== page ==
We love to experience adventure and when we start to feel the need of some time to be out of our comfort zone, to travel is the best thing we do. It is fun and exciting. It temporarily disconnects us from our usual routine and makes us appreciate the idea that surrounds us. It will not only take us to some of the most breathtaking locations but will also teach us lessons that only life experiences can offer.
Ever since the new generation continues to evolve and people get preoccupied with a lot of things in their life, Millenials are always one step ahead of their priorities (or maybe not). They tend to be more active at school while still managed to live life the way they wanted. High school and college students are aggressively making sure that their unique experiences will create a different worldview that can they thought can contribute to the future.
Ambition and motivation are certainly admirable qualities – for the most part, that is. At times and in certain circumstances, being highly competitive and willing to take however much time is needed to do a job right is the only way to succeed. There is, unfortunately, a caveat to this kind of attitude, informally referred to as over-achieving. The fact is that, if you have one of these personalities, probably no one cares about the quality of your work as much as you do. And if nobody appreciates it enough, what do you do? Well… keep reading below, or consider talking with a professional that has experience resolving these types of concerns.
Taking the leap and studying abroad can be a fulfilling adventure. But, it also implies a degree of social isolation, facing challenging situations and moving way out of your comfort zone. Added to the pressure any degree course places on a person, it’s not unusual for foreign students to become withdrawn, stressed out or depressed.
If you are thinking of studying abroad, you’re probably aware that we live in a brave new world where borders and other barriers mean less than they used to. This will influence the choices a person makes when sketching out his future professional trajectory. While a large portion of the worldwide business community speaks some form of English, there are many benefits to being able to handle a conversation in another language, too.
Although there are many advantages to going overseas, one reason why many people prefer to study abroad is simply that they can’t afford the cost of the education they deserve locally. While this makes huge savings on tuition possible, many foreign students don’t know about the various other ways in which they can adapt their lifestyles and attitudes in order to reduce their living costs further, leaving more money available for weekend excursions, extra activities and paying off loans early.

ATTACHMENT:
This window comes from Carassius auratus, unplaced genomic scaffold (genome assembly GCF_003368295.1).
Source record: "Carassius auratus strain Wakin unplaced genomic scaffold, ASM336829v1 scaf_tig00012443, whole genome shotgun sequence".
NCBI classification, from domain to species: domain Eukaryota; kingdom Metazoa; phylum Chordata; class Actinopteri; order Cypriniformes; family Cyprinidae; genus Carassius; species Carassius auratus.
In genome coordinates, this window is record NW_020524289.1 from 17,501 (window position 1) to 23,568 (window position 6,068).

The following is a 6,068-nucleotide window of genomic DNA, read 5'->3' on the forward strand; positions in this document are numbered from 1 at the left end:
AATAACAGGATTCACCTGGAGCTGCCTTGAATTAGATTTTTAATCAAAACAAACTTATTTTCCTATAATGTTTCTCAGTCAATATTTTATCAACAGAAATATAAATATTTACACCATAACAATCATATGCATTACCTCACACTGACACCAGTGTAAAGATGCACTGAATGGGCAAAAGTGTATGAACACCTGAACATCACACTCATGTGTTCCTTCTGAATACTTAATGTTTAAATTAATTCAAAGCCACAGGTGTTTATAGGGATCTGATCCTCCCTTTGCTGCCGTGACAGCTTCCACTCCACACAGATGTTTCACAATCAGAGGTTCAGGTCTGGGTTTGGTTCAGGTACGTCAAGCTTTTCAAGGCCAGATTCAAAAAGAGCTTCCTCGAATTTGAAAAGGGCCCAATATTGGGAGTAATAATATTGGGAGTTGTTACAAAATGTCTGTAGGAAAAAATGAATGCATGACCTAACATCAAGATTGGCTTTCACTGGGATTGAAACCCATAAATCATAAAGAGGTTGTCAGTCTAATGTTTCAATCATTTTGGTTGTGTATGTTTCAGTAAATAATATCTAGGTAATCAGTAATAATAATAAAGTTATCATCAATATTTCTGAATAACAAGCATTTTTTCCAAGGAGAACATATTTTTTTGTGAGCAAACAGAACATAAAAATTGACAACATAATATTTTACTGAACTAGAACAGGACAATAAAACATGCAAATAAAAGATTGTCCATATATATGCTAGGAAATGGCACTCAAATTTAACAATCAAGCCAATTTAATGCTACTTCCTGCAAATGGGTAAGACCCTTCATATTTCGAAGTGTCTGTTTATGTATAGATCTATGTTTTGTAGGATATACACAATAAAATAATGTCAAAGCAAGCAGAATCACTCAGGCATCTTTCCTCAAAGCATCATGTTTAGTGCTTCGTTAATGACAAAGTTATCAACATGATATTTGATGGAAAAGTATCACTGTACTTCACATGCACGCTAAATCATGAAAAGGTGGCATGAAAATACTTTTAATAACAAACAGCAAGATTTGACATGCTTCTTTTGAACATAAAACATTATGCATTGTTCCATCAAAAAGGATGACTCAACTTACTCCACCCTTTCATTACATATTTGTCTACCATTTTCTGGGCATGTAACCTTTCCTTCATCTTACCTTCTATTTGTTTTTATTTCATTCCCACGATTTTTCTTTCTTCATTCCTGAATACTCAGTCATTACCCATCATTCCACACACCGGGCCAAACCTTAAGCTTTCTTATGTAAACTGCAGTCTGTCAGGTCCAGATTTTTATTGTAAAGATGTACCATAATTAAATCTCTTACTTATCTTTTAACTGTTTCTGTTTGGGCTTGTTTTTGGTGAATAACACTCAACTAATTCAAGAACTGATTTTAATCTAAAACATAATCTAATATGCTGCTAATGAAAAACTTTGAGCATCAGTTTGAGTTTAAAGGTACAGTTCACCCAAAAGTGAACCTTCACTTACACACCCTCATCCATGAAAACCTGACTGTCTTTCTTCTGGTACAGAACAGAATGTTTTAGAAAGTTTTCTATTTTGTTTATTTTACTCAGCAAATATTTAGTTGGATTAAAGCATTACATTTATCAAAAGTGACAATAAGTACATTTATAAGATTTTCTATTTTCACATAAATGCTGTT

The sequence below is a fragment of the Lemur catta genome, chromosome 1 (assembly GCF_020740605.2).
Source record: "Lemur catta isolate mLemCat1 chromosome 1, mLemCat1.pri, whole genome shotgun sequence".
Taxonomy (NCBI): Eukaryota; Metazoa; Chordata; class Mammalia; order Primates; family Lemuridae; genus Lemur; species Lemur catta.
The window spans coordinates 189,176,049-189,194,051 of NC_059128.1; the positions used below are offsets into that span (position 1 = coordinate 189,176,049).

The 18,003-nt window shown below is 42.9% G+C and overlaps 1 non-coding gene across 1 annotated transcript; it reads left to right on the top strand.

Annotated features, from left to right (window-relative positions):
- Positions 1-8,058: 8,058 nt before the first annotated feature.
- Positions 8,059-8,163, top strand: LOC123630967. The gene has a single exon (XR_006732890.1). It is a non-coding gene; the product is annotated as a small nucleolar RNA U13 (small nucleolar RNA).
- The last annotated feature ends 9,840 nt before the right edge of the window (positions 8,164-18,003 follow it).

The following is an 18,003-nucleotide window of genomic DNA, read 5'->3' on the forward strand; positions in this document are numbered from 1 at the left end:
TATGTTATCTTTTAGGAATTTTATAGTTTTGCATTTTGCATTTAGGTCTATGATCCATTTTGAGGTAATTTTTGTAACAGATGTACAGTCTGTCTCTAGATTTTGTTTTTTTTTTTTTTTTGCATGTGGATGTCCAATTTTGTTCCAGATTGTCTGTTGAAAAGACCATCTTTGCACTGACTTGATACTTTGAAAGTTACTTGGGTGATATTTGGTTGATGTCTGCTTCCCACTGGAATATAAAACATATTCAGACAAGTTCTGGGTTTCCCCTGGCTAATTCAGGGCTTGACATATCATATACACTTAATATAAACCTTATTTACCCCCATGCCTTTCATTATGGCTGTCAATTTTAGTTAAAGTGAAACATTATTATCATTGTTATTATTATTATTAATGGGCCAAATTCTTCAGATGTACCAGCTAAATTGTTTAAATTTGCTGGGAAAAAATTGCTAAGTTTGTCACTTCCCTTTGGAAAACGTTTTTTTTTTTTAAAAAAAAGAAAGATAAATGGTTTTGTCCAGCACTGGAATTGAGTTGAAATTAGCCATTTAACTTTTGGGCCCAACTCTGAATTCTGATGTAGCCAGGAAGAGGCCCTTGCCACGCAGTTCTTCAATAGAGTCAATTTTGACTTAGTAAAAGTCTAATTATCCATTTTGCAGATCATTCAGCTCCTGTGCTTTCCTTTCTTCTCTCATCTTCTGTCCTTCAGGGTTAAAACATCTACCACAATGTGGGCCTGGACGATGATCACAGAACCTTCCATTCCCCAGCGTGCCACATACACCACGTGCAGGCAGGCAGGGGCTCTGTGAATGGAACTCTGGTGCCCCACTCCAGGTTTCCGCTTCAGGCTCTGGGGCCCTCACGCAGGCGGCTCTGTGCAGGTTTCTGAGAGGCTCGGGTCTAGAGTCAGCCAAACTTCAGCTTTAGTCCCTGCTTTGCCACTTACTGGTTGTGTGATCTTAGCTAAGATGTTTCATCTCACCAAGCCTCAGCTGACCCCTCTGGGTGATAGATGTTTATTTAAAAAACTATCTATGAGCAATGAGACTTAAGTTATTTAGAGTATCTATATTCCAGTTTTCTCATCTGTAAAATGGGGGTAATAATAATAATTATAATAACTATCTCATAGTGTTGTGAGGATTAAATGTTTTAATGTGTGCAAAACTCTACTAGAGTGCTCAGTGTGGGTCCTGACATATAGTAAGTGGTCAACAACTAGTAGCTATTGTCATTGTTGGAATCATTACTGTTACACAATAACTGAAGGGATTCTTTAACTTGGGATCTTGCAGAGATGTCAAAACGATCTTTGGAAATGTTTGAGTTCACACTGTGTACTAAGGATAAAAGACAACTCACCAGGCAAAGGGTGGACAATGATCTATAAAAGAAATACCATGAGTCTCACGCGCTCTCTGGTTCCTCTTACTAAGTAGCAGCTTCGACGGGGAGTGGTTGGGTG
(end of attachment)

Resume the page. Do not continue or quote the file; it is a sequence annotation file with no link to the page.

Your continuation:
Studying abroad seems like a very fabulous privilege for anyone. Parents, especially those who can afford, send their children to study abroad for several reasons. Parents think that studying abroad is better because teachers have far more advanced teaching techniques and materials than in their own country. More opportunities may open for their children should they study abroad. Some people also get to study abroad because of scholarship programs and grants are given to them.
Anyway, below is the list of the pros and cons of studying abroad, which can probably help you decide if you should go or not:
The last thing a foreign student need is to start a fight or lose the respect of their peers through some apparently harmless action. While people tend to be at least a little tolerant of foreigners’ strange ways, abusing this privilege too often or after you’ve been told about local customs, is asking for trouble.
Under no circumstances, it is a good idea to expect the rest of the world to adapt to you and follow those sophisticated, civilized patterns that seem normal to your perspective. Different cultures aren’t inherently worse or better than one another, so the “when in Rome” principle applies.
After all the excitement, imagining and planning, actually finding yourself alone in a foreign city can come as a rude shock. Back home, you knew exactly which stores to go to if you wanted to buy new socks, electrician’s tape or candy. Suddenly, even these simple tasks become serious errands. The comfort of seeing familiar faces each day and the emotional support that comes from apparently inconsequential conversations with family are suddenly missing, and time zone differences may mean that they’re already asleep by the time you get up.
One of the perks of studying abroad is the exposure you get to a foreign culture. By now, you’ve probably realized that there is a world of difference between the “city” culture you’re likely to encounter in the area around a university – cosmopolitan, relatively affluent, and more than a little westernized – and the more traditional way of life in the countryside and smaller cities. In many countries – Spain and Italy come to mind – cuisine can vary enormously from one region to the next, and the same dish is often prepared quite differently in neighboring towns. If you don’t take the time to explore this diversity now, you might never have the opportunity to do so again. Chances are, if you have a month or two free of classes, then you can easily spend this time traveling around the country for less than a round trip back home would cost.
Culture change may become as a shock and sometimes, homesickness kicks in, causing you to be vulnerable to look for diversions like alcohol and food addiction. When this happens, you can get self-help programs for addiction to get adjusted in your environment away from home.